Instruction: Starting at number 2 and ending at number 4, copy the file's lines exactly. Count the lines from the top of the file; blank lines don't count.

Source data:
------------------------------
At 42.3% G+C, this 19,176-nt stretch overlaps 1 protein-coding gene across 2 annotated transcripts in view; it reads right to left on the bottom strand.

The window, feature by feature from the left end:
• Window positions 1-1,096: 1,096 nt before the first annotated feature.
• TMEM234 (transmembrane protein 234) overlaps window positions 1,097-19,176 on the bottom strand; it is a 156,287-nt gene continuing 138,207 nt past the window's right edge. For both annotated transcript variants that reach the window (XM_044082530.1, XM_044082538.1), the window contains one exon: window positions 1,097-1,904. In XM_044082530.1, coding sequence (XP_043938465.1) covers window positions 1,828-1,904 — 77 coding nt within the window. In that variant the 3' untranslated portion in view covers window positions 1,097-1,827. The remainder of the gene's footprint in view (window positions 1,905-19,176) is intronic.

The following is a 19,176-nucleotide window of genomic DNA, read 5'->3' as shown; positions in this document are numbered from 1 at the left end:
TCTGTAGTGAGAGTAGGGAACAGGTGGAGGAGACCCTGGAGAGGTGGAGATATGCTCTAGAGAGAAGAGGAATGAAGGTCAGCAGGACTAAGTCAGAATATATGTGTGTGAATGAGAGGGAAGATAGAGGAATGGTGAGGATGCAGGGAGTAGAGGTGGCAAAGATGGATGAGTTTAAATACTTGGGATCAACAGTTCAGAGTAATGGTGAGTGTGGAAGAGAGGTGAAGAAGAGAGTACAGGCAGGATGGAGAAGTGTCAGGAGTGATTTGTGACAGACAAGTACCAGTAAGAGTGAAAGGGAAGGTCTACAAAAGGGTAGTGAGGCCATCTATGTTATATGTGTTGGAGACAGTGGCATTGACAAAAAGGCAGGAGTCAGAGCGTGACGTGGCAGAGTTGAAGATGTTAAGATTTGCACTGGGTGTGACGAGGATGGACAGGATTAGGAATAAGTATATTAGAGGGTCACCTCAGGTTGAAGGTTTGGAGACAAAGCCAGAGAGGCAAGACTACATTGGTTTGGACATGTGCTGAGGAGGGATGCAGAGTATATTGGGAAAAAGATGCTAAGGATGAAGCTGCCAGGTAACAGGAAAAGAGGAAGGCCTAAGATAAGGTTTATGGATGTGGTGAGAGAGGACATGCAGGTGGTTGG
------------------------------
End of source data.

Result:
The window, feature by feature from the left end:
• Window positions 1-1,096: 1,096 nt before the first annotated feature.
• TMEM234 (transmembrane protein 234) overlaps window positions 1,097-19,176 on the bottom strand; it is a 156,287-nt gene continuing 138,207 nt past the window's right edge. For both annotated transcript variants that reach the window (XM_044082530.1, XM_044082538.1), the window contains one exon: window positions 1,097-1,904. In XM_044082530.1, coding sequence (XP_043938465.1) covers window positions 1,828-1,904 — 77 coding nt within the window. In that variant the 3' untranslated portion in view covers window positions 1,097-1,827. The remainder of the gene's footprint in view (window positions 1,905-19,176) is intronic.